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Be Visible On The Field - Lands Officers Urged   
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Chief Lands Officer Alhaji Sulemana Mahama has admonished lands officers of the Lands Commission to be more visible on the field than in the offices.

“Let people rather complain that they don’t find us in our offices,” Alhaji Mahama said.

He was leading discussions on the “Effects of Court decisions on Land Administration and the way forward” at a workshop for judges, lawyers and key stakeholders in land administration in the Volta Region.

Other topics discussed at the workshop were “procedures of land registration at the Lands Commission, the role of Land Valuation Division in efficient Land Administration and the role of Survey and Mapping Division in efficient Land Administration.”

Alhaji Mahama observed: “Our problem is that we sit in our offices waiting for the people to come to us.”

He said lands officers should rather be active on the field helping and advising people and protecting state lands.

“Sometimes we don’t protect state lands well enough,” Alhaji Mahama admonished.

He said some officials of the Lands Commission often colluded with landowners or deliberately failed to act when need be thereby helping some landowners and individuals to encroach on state lands.

Alhaji Mahama said the Lands Commission now had its own solicitors to prosecute its cases in court and other legal issues to save the state from the menace of default judgments.

He said disciplinary actions including dismissals had been meted out to some errant officials and personnel of the Lands Commission.

But Alhaji Mahama said sometimes some serious offences by some personnel of the Lands Commission went undetected.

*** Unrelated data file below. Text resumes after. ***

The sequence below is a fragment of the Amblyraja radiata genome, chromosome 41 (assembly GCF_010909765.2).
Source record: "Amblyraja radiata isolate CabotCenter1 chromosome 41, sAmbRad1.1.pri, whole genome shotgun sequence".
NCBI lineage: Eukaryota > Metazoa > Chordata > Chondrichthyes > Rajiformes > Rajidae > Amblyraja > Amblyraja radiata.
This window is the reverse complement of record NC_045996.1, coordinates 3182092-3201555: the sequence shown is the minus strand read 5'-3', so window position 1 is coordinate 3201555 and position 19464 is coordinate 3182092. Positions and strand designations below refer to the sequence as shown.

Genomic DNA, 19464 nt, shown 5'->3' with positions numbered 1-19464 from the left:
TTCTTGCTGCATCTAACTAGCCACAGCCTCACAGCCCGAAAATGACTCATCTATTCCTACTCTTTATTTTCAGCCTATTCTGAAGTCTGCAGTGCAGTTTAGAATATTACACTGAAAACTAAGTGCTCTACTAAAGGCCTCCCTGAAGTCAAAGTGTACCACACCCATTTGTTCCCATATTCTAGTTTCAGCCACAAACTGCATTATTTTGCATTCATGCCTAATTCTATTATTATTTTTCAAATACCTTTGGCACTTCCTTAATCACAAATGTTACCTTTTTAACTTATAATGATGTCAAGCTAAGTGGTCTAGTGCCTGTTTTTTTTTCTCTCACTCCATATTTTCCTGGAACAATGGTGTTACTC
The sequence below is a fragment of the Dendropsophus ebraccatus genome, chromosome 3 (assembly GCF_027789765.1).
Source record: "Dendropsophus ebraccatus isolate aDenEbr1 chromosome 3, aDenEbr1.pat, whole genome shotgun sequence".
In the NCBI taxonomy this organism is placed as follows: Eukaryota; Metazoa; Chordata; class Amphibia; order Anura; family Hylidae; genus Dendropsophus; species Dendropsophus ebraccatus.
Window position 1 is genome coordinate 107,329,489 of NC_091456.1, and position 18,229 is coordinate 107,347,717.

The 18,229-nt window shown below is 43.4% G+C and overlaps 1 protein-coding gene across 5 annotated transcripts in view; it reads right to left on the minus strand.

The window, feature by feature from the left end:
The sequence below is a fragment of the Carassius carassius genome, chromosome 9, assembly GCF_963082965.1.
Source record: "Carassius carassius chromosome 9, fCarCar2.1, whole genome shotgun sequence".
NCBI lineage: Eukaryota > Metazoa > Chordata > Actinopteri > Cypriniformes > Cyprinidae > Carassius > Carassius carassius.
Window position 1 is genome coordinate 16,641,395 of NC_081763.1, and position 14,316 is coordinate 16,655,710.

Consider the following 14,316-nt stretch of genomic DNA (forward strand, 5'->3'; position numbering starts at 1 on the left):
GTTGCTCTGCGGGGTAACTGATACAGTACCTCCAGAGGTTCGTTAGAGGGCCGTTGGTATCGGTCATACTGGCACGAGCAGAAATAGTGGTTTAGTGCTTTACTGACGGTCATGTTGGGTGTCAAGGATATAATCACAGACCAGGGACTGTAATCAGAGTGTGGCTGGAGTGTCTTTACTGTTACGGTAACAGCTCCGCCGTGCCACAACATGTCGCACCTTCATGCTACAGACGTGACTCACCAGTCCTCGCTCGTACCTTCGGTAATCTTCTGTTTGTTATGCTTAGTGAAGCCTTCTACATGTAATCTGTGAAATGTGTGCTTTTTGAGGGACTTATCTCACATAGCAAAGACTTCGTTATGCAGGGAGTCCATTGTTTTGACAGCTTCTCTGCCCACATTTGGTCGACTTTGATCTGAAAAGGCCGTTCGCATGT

He appealed to judges to cross-check the field land plans submitted to their courts in order for them not to be misled by parties.

Mr Gershon Kwame Tsraa, Volta Region Lands Administration Project (LAP) Coordinator, noted that key sectors such as agriculture, forestry and mining which accounted for about 70 per cent of the country’s Gross Domestic Product are land based.

Similarly, he said: “the social and cultural organisation of the Ghanaian society as reflected in the system of property ownership, chieftaincy and lineage are inextricably linked to land”.

Mr Tsraa said challenges confronting land management such as conflicts, protracted land litigations; haphazard development, weak institutional capacity, corruption and inadequate legislative framework for dealing in land were therefore unfortunate.

He said these necessitated the Land Administration Project (LAP) which second phase sought to consolidate gains in the first phase by deepening the reforms, make land agencies more responsive to clients cutting cost and time for doing business.
Source: GNA

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